The reference by Khoshal et al reviews the orthopedic issues with campomelic dysplasia, which has improved life expectancy due to improvements in pulmonary treatment(s). There are several types of campomelic dysplasia; however, it is characterized by the presence of anteriorly bowed tibias with cutaneous dimpling, anterolaterally bowed femurs, thoracic kyphoscoliosis, hypoplastic scapulas, and absence or delayed ossification of thoracic pedicles, 1: BMP-2 loss of function does not lead to cleidocranial dysplasia
2: overproduction of cAMP causes overexpression of c-fos, which regulates proliferation and differentiation of osteoblasts and osteoclasts, mutations in cAMP can lead to fibrous dysplasia
3: c-fos regulates proliferation and differentiation of osteoblasts and osteoclasts
4: campomelic dysplasia is caused by mutations in the SOX-9 gene.Ans5
An 8-year-old boy presents with extreme shoulder motion and frontal bossing. A chest radiograph and AP pelvis radiograph are shown. What is the most likely diagnosis?  1.  Cleidocranial dysplasia; 2.  Renal osteodystrophy; 3.  Spondyloepiphyseal d...
An 8-year-old boy presents with extreme shoulder motion and frontal bossing. A chest radiograph and AP pelvis radiograph are shown. What is the most likely diagnosis? 1. Cleidocranial dysplasia; 2. Renal osteodystrophy; 3. Spondyloepiphyseal dysplasia tarda; 4. Hypothyroidism; 5. Bilateral slipped capital femoral epiphyses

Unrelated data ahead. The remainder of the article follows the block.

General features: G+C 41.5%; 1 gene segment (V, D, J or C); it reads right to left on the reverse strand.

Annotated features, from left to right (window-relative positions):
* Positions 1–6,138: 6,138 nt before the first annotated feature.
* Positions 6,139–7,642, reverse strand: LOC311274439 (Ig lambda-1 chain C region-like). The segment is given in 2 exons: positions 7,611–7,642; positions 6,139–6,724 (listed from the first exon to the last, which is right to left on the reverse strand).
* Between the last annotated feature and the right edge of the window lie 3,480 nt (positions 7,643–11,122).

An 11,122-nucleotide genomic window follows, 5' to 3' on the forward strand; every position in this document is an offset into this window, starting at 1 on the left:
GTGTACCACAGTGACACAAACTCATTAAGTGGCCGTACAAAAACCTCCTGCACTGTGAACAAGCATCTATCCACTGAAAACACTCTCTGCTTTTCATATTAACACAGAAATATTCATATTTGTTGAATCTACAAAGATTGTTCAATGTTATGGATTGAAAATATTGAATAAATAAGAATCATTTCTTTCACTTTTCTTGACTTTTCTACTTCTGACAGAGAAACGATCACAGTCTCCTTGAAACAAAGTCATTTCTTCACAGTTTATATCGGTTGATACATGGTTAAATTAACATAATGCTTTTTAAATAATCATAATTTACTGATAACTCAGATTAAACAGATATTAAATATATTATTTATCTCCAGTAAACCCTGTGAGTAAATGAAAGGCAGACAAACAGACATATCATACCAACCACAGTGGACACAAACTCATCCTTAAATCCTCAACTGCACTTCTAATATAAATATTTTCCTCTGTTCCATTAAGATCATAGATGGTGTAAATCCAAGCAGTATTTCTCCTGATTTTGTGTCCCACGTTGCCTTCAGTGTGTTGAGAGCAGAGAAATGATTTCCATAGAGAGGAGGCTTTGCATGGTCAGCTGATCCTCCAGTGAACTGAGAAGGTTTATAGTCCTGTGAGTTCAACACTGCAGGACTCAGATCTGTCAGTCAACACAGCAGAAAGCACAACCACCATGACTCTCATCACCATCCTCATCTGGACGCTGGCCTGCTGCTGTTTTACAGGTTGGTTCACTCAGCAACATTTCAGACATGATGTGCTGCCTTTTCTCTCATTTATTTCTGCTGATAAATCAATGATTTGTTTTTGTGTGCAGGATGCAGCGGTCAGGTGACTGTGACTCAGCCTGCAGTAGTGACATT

The clinical presentation and radiographs are consistent with cleidocranial dysplasia, which is an autosomal dominant form of proportionate dwarfism. The radiographs in Figure A show clavicle dysmorphism. The pelvic radiographs in Figure B shows f...
The clinical presentation and radiographs are consistent with cleidocranial dysplasia, which is an autosomal dominant form of proportionate dwarfism. The radiographs in Figure A show clavicle dysmorphism. The pelvic radiographs in Figure B shows failure of the pubic symphysis to ossify and distinctive lateral notching of the capital femoral epiphysis. Cleidocranial dysplasia primarily involves bones formed by intramembranous ossification such as facial bones, cranium, and clavicles. The result is failure of formation of midline structures, such as the clavicle and pubic symphysis. Additional clinical features include growth retardation, craniofacial abnormalities, scoliosis, and developmental coxa vara or coxa valga. The reference by Richie et al discusses management options for hip conditions associated with cleidocranial dysplasia. Spondyloepiphyseal dysplasia tarda presents with coxa vara but generally with non-ossified capital femoral epiphyses. Although the radiographs might be confused with SCFE, clavicle dysmorphism is not associated with SCFE. Hypothyroidism can lead to bilateral SCFE or a bilateral LCP type picture, but again is not characterized by clavicle dysmorphism. Renal osteodystrophy would present with bones suggestive of osteomalacia and abnormalities of the epiphysis.Ans1